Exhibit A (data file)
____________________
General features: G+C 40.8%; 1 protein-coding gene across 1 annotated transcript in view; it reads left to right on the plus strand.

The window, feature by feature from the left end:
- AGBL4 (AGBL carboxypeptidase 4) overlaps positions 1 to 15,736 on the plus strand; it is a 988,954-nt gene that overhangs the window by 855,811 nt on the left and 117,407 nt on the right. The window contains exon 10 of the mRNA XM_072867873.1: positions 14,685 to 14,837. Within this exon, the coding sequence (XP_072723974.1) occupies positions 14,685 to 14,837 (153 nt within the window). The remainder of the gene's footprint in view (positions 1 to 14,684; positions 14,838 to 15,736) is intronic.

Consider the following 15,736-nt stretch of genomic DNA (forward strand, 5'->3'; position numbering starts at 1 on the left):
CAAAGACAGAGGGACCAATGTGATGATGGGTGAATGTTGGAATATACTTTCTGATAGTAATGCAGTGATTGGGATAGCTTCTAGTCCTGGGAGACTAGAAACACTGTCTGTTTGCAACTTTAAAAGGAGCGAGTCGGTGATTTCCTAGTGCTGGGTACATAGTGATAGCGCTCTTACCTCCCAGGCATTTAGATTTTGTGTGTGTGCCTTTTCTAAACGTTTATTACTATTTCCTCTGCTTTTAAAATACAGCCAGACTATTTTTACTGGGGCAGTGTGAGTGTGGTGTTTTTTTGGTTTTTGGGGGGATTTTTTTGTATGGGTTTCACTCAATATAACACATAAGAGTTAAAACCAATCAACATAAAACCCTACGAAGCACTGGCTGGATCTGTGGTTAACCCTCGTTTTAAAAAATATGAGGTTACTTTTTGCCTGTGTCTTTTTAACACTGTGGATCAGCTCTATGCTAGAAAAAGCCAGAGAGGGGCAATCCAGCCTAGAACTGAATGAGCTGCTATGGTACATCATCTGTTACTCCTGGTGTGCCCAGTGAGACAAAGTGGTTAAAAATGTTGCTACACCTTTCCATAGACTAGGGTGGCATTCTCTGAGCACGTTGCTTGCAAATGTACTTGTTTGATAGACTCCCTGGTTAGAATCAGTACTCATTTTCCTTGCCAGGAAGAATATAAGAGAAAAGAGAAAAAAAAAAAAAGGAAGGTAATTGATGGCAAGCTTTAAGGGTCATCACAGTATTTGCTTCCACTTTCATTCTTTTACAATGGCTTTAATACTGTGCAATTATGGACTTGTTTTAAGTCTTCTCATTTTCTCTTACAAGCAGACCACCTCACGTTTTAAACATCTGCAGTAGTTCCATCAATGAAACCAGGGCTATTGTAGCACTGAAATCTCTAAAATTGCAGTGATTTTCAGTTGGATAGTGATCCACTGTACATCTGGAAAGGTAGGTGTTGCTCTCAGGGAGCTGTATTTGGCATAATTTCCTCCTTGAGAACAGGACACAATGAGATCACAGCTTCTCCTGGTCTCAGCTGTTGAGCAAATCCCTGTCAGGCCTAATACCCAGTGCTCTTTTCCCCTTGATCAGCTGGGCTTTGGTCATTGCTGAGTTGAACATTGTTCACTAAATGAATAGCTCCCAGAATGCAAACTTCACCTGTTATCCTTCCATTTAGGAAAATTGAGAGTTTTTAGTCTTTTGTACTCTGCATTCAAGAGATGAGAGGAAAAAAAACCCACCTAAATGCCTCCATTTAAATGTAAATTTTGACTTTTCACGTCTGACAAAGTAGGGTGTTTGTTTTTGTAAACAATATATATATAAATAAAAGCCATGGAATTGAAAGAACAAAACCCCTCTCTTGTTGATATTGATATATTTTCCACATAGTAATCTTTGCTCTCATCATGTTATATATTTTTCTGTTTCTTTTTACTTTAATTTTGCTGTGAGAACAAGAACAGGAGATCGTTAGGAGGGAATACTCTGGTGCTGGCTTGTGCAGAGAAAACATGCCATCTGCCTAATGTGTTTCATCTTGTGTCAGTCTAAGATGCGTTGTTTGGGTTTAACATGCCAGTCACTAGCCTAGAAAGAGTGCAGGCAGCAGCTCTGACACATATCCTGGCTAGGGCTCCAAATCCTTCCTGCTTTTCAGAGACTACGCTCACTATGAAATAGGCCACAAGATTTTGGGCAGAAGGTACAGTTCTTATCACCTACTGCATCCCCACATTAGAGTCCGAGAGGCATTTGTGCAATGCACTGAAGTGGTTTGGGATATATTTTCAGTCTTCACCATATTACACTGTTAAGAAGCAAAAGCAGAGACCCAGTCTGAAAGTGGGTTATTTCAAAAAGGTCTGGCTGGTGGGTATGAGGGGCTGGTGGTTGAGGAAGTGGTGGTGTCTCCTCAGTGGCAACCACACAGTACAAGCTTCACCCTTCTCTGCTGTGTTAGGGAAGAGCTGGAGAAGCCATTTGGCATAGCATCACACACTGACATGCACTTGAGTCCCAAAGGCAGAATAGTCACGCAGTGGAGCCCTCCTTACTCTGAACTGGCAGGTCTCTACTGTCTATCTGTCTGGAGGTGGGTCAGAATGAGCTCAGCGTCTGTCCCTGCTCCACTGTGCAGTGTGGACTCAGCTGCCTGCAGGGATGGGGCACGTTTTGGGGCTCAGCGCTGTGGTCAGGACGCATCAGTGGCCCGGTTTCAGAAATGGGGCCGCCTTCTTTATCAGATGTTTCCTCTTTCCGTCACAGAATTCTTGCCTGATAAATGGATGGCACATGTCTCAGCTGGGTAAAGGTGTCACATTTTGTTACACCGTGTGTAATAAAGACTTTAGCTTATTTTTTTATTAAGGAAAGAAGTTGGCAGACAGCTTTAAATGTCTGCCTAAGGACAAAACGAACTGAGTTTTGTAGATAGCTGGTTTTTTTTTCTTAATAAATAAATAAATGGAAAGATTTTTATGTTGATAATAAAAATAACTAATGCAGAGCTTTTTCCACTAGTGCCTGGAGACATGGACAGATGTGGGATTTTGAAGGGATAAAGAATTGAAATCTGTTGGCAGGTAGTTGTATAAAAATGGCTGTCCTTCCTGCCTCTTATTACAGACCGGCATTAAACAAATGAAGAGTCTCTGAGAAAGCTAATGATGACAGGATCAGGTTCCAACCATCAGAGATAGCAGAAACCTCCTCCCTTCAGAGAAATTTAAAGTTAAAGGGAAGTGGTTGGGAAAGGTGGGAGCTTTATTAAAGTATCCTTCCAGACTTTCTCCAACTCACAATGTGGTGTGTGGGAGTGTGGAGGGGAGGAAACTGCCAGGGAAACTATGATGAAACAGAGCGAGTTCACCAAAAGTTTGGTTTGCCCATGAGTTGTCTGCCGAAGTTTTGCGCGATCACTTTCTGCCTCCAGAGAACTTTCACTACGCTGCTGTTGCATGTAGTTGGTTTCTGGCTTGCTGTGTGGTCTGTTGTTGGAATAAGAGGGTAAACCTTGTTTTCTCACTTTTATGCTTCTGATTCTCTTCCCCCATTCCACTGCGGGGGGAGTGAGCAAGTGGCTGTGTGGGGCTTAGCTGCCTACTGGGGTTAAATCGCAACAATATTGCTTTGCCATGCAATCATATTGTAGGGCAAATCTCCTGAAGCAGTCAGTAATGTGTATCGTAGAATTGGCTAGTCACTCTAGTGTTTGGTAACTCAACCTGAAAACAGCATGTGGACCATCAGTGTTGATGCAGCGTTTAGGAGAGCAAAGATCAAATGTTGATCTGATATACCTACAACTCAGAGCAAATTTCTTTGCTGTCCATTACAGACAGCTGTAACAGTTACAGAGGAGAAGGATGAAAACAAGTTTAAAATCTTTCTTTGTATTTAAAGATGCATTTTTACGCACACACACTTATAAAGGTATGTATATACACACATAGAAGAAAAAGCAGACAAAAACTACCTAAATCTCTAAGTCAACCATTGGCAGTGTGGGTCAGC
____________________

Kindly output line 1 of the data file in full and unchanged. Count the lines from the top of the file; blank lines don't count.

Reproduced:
General features: G+C 40.8%; 1 protein-coding gene across 1 annotated transcript in view; it reads left to right on the plus strand.